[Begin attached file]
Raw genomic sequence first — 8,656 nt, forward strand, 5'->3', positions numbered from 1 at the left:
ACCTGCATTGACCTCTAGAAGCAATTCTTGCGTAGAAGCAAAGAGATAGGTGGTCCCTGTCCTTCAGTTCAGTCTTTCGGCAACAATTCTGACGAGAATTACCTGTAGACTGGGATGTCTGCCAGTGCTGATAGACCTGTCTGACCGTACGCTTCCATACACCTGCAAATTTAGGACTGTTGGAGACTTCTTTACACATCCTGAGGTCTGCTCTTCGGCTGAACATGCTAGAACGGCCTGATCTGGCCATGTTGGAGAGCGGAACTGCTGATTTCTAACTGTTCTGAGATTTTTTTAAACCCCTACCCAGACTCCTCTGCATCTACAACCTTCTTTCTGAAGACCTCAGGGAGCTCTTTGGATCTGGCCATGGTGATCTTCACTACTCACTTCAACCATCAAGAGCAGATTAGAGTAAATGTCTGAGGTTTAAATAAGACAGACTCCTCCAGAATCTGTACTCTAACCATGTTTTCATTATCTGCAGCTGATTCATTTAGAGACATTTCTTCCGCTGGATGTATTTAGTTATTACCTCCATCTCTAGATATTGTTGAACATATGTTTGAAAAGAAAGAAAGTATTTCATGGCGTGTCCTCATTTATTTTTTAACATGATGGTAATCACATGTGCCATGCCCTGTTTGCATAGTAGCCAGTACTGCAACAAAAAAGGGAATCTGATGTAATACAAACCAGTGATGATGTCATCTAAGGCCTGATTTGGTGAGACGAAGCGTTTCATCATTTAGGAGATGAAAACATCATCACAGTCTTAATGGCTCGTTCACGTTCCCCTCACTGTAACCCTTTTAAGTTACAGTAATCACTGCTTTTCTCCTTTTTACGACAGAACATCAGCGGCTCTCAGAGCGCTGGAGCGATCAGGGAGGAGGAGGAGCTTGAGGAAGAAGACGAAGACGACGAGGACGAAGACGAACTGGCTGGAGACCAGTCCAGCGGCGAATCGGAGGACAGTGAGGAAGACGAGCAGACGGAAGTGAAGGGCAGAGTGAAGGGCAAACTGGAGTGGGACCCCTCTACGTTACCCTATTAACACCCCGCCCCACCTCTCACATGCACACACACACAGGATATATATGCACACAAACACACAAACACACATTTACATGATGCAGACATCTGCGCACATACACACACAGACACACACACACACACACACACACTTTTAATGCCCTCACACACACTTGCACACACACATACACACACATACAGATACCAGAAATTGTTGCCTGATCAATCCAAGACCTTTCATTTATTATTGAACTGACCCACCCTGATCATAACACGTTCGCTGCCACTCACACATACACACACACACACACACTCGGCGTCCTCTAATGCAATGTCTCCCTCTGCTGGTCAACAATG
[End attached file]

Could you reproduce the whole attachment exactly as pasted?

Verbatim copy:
Raw genomic sequence first — 8,656 nt, forward strand, 5'->3', positions numbered from 1 at the left:
ACCTGCATTGACCTCTAGAAGCAATTCTTGCGTAGAAGCAAAGAGATAGGTGGTCCCTGTCCTTCAGTTCAGTCTTTCGGCAACAATTCTGACGAGAATTACCTGTAGACTGGGATGTCTGCCAGTGCTGATAGACCTGTCTGACCGTACGCTTCCATACACCTGCAAATTTAGGACTGTTGGAGACTTCTTTACACATCCTGAGGTCTGCTCTTCGGCTGAACATGCTAGAACGGCCTGATCTGGCCATGTTGGAGAGCGGAACTGCTGATTTCTAACTGTTCTGAGATTTTTTTAAACCCCTACCCAGACTCCTCTGCATCTACAACCTTCTTTCTGAAGACCTCAGGGAGCTCTTTGGATCTGGCCATGGTGATCTTCACTACTCACTTCAACCATCAAGAGCAGATTAGAGTAAATGTCTGAGGTTTAAATAAGACAGACTCCTCCAGAATCTGTACTCTAACCATGTTTTCATTATCTGCAGCTGATTCATTTAGAGACATTTCTTCCGCTGGATGTATTTAGTTATTACCTCCATCTCTAGATATTGTTGAACATATGTTTGAAAAGAAAGAAAGTATTTCATGGCGTGTCCTCATTTATTTTTTAACATGATGGTAATCACATGTGCCATGCCCTGTTTGCATAGTAGCCAGTACTGCAACAAAAAAGGGAATCTGATGTAATACAAACCAGTGATGATGTCATCTAAGGCCTGATTTGGTGAGACGAAGCGTTTCATCATTTAGGAGATGAAAACATCATCACAGTCTTAATGGCTCGTTCACGTTCCCCTCACTGTAACCCTTTTAAGTTACAGTAATCACTGCTTTTCTCCTTTTTACGACAGAACATCAGCGGCTCTCAGAGCGCTGGAGCGATCAGGGAGGAGGAGGAGCTTGAGGAAGAAGACGAAGACGACGAGGACGAAGACGAACTGGCTGGAGACCAGTCCAGCGGCGAATCGGAGGACAGTGAGGAAGACGAGCAGACGGAAGTGAAGGGCAGAGTGAAGGGCAAACTGGAGTGGGACCCCTCTACGTTACCCTATTAACACCCCGCCCCACCTCTCACATGCACACACACACAGGATATATATGCACACAAACACACAAACACACATTTACATGATGCAGACATCTGCGCACATACACACACAGACACACACACACACACACACACACTTTTAATGCCCTCACACACACTTGCACACACACATACACACACATACAGATACCAGAAATTGTTGCCTGATCAATCCAAGACCTTTCATTTATTATTGAACTGACCCACCCTGATCATAACACGTTCGCTGCCACTCACACATACACACACACACACACACTCGGCGTCCTCTAATGCAATGTCTCCCTCTGCTGGTCAACAATG